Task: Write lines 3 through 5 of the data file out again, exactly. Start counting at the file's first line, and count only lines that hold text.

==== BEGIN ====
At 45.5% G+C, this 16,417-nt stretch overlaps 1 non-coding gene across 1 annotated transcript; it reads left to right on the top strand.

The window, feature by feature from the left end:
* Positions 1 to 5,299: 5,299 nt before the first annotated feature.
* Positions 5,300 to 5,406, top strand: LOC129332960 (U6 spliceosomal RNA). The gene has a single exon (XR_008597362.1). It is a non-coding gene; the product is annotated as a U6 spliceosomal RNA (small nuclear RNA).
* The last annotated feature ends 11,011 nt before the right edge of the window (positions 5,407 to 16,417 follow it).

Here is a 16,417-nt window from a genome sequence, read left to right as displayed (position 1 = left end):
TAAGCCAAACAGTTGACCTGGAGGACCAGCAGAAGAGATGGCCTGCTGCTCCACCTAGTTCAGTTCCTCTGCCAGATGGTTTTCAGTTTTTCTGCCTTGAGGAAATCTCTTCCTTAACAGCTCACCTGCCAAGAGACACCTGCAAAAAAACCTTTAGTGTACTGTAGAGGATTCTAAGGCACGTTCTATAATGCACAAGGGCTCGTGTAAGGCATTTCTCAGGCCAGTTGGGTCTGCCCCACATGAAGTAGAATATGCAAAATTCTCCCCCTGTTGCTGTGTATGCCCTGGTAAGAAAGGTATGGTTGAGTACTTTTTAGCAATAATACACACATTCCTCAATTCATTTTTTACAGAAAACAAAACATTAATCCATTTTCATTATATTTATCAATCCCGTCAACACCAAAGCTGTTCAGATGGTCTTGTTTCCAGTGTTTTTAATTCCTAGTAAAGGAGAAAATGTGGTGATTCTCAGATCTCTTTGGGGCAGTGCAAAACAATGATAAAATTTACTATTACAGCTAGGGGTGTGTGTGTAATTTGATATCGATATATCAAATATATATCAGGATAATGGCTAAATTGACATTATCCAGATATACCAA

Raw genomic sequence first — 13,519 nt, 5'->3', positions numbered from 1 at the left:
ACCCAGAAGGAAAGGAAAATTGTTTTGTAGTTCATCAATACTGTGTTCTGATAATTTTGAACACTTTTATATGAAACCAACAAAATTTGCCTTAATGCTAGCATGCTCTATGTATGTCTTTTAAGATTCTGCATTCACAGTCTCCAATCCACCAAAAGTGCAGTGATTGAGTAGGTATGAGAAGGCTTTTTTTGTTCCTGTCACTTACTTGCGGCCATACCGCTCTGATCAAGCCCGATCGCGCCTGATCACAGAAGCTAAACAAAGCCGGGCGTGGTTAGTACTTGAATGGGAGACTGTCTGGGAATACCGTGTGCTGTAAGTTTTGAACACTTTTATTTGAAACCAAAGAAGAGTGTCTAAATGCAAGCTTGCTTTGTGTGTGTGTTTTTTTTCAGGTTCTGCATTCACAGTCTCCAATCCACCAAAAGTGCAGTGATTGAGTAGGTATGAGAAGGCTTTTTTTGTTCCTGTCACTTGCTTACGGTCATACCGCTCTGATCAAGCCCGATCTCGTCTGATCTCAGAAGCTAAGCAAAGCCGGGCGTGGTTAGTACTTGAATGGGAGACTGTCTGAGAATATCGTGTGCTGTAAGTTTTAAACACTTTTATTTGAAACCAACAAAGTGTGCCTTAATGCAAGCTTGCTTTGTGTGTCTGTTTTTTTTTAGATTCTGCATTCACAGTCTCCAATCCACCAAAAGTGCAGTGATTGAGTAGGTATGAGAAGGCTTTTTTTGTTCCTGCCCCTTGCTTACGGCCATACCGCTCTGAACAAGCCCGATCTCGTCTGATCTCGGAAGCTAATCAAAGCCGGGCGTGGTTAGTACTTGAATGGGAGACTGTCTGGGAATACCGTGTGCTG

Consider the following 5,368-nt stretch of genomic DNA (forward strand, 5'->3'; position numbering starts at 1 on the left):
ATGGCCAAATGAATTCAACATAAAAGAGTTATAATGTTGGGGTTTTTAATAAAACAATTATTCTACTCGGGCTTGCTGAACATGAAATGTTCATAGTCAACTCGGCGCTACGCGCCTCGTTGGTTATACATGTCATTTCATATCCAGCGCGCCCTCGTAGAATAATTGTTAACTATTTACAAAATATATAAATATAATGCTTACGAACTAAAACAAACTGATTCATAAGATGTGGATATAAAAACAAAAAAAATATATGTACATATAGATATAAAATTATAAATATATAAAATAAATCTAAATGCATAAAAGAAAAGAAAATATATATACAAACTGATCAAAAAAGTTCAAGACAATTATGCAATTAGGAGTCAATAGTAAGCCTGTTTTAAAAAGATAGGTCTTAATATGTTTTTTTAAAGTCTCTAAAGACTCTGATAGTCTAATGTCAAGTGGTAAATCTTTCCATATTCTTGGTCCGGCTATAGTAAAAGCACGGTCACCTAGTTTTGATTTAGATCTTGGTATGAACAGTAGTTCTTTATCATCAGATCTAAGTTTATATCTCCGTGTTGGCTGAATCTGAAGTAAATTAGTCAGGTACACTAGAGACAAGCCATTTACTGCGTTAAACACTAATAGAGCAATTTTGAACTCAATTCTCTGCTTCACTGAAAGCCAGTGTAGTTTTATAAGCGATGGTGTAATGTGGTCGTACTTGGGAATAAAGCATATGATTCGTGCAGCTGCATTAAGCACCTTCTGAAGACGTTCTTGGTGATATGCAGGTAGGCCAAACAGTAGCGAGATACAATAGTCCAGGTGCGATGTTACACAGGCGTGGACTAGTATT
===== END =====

* Positions 1 to 5,299: 5,299 nt before the first annotated feature.
* Positions 5,300 to 5,406, top strand: LOC129332960 (U6 spliceosomal RNA). The gene has a single exon (XR_008597362.1). It is a non-coding gene; the product is annotated as a U6 spliceosomal RNA (small nuclear RNA).
* The last annotated feature ends 11,011 nt before the right edge of the window (positions 5,407 to 16,417 follow it).